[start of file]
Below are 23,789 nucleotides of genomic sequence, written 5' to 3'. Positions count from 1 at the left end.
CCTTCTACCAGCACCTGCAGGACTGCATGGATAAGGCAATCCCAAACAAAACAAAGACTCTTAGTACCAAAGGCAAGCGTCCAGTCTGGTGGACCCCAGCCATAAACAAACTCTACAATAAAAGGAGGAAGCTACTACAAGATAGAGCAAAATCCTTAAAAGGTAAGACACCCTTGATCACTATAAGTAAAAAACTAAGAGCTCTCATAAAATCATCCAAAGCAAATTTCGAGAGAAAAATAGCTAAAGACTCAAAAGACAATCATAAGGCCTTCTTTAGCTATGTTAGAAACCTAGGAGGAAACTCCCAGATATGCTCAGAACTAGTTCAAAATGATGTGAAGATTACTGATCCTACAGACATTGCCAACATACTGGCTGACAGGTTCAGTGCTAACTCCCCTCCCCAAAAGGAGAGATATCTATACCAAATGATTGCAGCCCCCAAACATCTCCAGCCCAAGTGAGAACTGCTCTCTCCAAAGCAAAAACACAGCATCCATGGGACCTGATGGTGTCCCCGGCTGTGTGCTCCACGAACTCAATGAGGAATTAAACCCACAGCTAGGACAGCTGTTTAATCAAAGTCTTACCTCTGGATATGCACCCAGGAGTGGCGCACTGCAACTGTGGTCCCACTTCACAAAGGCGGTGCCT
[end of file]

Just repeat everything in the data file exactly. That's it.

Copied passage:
Below are 23,789 nucleotides of genomic sequence, written 5' to 3'. Positions count from 1 at the left end.
CCTTCTACCAGCACCTGCAGGACTGCATGGATAAGGCAATCCCAAACAAAACAAAGACTCTTAGTACCAAAGGCAAGCGTCCAGTCTGGTGGACCCCAGCCATAAACAAACTCTACAATAAAAGGAGGAAGCTACTACAAGATAGAGCAAAATCCTTAAAAGGTAAGACACCCTTGATCACTATAAGTAAAAAACTAAGAGCTCTCATAAAATCATCCAAAGCAAATTTCGAGAGAAAAATAGCTAAAGACTCAAAAGACAATCATAAGGCCTTCTTTAGCTATGTTAGAAACCTAGGAGGAAACTCCCAGATATGCTCAGAACTAGTTCAAAATGATGTGAAGATTACTGATCCTACAGACATTGCCAACATACTGGCTGACAGGTTCAGTGCTAACTCCCCTCCCCAAAAGGAGAGATATCTATACCAAATGATTGCAGCCCCCAAACATCTCCAGCCCAAGTGAGAACTGCTCTCTCCAAAGCAAAAACACAGCATCCATGGGACCTGATGGTGTCCCCGGCTGTGTGCTCCACGAACTCAATGAGGAATTAAACCCACAGCTAGGACAGCTGTTTAATCAAAGTCTTACCTCTGGATATGCACCCAGGAGTGGCGCACTGCAACTGTGGTCCCACTTCACAAAGGCGGTGCCT